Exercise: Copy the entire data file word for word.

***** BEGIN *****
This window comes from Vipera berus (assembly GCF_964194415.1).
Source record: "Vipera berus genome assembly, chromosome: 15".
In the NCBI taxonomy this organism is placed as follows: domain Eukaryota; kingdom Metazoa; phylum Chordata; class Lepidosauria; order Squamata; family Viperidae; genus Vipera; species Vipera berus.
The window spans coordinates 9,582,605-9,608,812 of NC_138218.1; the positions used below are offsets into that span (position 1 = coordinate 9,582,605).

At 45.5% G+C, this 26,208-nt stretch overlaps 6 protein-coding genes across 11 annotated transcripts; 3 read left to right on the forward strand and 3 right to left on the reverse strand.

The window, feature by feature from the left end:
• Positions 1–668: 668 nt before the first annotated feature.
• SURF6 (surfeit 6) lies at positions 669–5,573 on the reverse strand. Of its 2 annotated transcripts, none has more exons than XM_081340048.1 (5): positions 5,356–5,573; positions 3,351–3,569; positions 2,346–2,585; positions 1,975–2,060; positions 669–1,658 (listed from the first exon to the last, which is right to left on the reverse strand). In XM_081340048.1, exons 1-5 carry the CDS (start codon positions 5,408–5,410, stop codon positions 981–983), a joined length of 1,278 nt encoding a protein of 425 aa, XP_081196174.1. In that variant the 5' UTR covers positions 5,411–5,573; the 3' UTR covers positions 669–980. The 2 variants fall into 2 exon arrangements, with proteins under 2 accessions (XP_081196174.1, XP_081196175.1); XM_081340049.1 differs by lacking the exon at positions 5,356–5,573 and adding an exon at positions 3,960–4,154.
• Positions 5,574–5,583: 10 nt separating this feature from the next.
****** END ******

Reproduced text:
This window comes from Vipera berus (assembly GCF_964194415.1).
Source record: "Vipera berus genome assembly, chromosome: 15".
In the NCBI taxonomy this organism is placed as follows: domain Eukaryota; kingdom Metazoa; phylum Chordata; class Lepidosauria; order Squamata; family Viperidae; genus Vipera; species Vipera berus.
The window spans coordinates 9,582,605-9,608,812 of NC_138218.1; the positions used below are offsets into that span (position 1 = coordinate 9,582,605).

At 45.5% G+C, this 26,208-nt stretch overlaps 6 protein-coding genes across 11 annotated transcripts; 3 read left to right on the forward strand and 3 right to left on the reverse strand.

The window, feature by feature from the left end:
• Positions 1–668: 668 nt before the first annotated feature.
• SURF6 (surfeit 6) lies at positions 669–5,573 on the reverse strand. Of its 2 annotated transcripts, none has more exons than XM_081340048.1 (5): positions 5,356–5,573; positions 3,351–3,569; positions 2,346–2,585; positions 1,975–2,060; positions 669–1,658 (listed from the first exon to the last, which is right to left on the reverse strand). In XM_081340048.1, exons 1-5 carry the CDS (start codon positions 5,408–5,410, stop codon positions 981–983), a joined length of 1,278 nt encoding a protein of 425 aa, XP_081196174.1. In that variant the 5' UTR covers positions 5,411–5,573; the 3' UTR covers positions 669–980. The 2 variants fall into 2 exon arrangements, with proteins under 2 accessions (XP_081196174.1, XP_081196175.1); XM_081340049.1 differs by lacking the exon at positions 5,356–5,573 and adding an exon at positions 3,960–4,154.
• Positions 5,574–5,583: 10 nt separating this feature from the next.